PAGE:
The future Palestinian Authority (PA) presidential compound in Ramallah will be built along a street named after Hamas terrorist Yihyeh Ayyash, Israeli news sources reported Wednesday. Ayyash, also known as the “engineer,” was the architect of multiple terrorist attacks in Israel, including a 1994 bombing of a Tel Aviv bus, which killed 20 people and injured dozens. According to reports, a sign erected on the street reads: “Yihyeh Ayyash, 1966-1996, born in Nablus, studied electrical engineering in Bir Zeit University. Was a member of the Iz ad-Din al-Qassam Brigades, and was linked by Israel to a number of bombings. Was assassinated by Israel in his Beit Lahia (Gaza Strip) home in 5.1.1996.” Ayyash was killed when his cell phone exploded in his Gaza Strip home.
“This is an outrageous glorification of terrorism by the Palestinian Authority,” read a statement from the Israeli Prime Minister’s Office released Wednesday night. “Right next to a presidential compound in Ramallah, the Palestinian Authority has named a street after a terrorist who murdered hundreds of innocent Israeli men, women and children. The world must forcefully condemn this official Palestinian incitement for terrorism and against peace.” The U.S. has condemned the dedication.
But this isn’t the first time the PA has named streets after terrorists. Last month, officials in the Ramallah suburb of el-Bireh were set to dedicate a square to Palestinian terrorist Dalal Mughrabi, coinciding with the 32nd anniversary of her attack. On March 11, 1978, Mughrabi and a squad of militants seized two Israeli buses and went on a rampage that killed 37 Israelis, including 13 children. Mughrabi’s act remains the deadliest militant attack in Israeli history. The ceremony to honor her, which was set to take place during a visit to the region by Vice President Joe Biden, was canceled under Israeli and American pressure. Still, a group of Fatah activists held an unofficial dedication, and Palestinian officials pledge to hold a formal ceremony in the future.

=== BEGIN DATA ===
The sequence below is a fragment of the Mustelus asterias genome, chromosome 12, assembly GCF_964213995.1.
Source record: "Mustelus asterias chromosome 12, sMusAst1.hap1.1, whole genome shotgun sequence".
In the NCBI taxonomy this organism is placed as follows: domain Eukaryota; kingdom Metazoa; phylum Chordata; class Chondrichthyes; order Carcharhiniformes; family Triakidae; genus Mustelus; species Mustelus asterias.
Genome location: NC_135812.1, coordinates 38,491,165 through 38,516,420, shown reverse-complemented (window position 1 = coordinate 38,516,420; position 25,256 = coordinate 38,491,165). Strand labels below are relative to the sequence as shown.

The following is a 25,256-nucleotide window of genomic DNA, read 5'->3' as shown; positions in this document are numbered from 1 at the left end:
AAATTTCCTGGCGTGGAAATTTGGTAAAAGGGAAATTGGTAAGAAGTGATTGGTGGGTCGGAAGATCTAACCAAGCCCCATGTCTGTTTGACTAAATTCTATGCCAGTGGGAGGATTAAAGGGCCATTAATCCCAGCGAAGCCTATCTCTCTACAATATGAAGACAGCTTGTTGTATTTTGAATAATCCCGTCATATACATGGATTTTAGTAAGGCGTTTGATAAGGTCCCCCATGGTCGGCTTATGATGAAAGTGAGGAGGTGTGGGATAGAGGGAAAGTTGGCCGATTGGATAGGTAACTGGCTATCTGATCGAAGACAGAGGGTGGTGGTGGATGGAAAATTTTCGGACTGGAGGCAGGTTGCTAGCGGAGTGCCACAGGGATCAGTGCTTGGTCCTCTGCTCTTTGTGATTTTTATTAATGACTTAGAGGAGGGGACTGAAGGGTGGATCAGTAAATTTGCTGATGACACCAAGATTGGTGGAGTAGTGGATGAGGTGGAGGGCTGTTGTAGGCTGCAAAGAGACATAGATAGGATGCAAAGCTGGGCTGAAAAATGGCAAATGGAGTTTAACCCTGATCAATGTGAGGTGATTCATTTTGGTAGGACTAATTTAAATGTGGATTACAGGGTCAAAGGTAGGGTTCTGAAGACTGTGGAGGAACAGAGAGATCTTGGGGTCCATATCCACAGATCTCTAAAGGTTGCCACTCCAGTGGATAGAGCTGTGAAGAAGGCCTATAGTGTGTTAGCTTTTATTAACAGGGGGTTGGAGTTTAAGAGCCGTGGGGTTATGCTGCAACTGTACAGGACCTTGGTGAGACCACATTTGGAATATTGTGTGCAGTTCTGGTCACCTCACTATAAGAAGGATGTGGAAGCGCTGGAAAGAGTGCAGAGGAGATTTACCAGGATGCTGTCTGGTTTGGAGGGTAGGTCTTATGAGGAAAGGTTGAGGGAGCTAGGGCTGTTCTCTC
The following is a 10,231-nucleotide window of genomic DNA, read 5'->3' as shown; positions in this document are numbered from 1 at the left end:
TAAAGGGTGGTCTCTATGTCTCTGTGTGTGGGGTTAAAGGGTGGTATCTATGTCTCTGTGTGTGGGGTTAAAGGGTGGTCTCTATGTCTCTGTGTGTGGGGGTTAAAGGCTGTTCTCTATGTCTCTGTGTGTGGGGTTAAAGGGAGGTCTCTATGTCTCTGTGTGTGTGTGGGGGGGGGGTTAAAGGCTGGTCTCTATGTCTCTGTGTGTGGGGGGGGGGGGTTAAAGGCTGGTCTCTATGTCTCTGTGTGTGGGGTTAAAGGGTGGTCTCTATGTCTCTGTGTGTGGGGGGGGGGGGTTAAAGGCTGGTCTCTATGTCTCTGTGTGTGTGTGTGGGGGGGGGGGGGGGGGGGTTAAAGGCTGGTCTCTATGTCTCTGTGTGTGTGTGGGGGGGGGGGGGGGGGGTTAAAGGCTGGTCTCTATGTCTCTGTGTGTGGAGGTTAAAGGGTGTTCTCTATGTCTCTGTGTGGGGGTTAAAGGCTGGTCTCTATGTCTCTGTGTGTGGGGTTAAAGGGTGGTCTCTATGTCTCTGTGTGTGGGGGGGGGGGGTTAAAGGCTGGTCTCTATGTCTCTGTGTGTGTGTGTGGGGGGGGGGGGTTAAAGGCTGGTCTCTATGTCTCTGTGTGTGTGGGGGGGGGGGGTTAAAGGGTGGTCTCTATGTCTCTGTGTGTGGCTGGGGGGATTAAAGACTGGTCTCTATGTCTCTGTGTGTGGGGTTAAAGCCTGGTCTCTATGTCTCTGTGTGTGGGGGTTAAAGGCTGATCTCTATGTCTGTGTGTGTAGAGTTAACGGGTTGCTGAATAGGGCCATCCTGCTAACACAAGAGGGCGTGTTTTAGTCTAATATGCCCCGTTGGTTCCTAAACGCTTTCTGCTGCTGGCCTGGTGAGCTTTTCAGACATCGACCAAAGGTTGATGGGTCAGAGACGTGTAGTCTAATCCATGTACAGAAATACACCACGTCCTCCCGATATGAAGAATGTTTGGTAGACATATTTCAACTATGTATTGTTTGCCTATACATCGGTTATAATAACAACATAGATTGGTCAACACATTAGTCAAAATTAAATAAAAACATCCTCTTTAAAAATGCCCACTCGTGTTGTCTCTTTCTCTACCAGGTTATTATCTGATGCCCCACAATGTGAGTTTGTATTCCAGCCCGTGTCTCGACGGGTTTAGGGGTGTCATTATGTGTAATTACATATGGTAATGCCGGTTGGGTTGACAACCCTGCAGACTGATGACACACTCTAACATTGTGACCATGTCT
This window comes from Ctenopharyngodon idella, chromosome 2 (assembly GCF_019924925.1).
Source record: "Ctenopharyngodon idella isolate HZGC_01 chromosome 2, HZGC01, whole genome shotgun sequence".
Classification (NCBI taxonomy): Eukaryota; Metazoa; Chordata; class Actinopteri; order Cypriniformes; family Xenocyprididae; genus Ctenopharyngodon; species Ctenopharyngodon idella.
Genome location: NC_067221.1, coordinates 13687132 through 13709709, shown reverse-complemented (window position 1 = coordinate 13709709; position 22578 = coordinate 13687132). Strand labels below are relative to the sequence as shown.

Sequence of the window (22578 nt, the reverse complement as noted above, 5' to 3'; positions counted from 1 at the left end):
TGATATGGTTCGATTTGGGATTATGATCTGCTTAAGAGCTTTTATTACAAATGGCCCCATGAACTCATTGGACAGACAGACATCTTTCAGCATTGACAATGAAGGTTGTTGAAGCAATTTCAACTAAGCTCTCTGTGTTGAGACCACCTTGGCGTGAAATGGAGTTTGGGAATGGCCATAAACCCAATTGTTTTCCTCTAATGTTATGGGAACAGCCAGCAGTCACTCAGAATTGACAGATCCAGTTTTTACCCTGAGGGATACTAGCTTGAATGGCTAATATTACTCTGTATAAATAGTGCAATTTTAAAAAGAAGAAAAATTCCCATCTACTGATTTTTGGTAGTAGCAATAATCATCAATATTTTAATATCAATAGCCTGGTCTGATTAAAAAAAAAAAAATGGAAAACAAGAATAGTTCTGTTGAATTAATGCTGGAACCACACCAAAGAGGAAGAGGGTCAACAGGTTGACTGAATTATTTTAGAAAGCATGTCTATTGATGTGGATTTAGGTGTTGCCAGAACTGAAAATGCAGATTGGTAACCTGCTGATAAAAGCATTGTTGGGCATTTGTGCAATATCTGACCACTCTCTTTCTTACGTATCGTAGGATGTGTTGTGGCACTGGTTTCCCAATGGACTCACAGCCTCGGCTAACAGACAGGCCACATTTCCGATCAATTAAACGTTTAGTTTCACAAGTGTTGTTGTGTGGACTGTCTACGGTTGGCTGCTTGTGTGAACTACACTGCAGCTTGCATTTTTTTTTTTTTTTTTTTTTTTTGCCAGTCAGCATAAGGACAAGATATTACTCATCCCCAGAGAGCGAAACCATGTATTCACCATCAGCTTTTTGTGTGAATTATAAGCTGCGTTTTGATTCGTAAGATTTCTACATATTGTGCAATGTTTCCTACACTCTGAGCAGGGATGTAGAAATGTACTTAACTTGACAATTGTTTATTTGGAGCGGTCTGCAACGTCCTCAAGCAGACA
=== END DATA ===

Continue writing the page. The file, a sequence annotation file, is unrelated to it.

In the spring 2010 issue of inFOCUS, Jonathan S. Tobin highlights the previously unmatched significance that President Obama has placed on freezing Israeli settlements in the West Bank and Jerusalem. As he says, “While successive American presidential administrations desired a halt to Israel’s settlement activity as a matter of official U.S. policy, there was a clear difference in the Obama administration’s approach. He sought to make the issue of a settlement freeze a precondition for resuming negotiations – something the Palestinians had previously never demanded.”
Indeed, in doing so, the president has showed that he believes settlements, and not Palestinian terrorism or incitement, is the main obstacle to a lasting Israeli-Palestinian peace. That the PA – the supposedly more moderate Palestinian faction – continues to glorify Palestinian terrorists should be a signal to the President. As Tobin concludes, “rather than enhancing the chances for peace, Obama’s tactics have instead raised the possibility that 2010 may bring an increase in violence and further instability to the region.”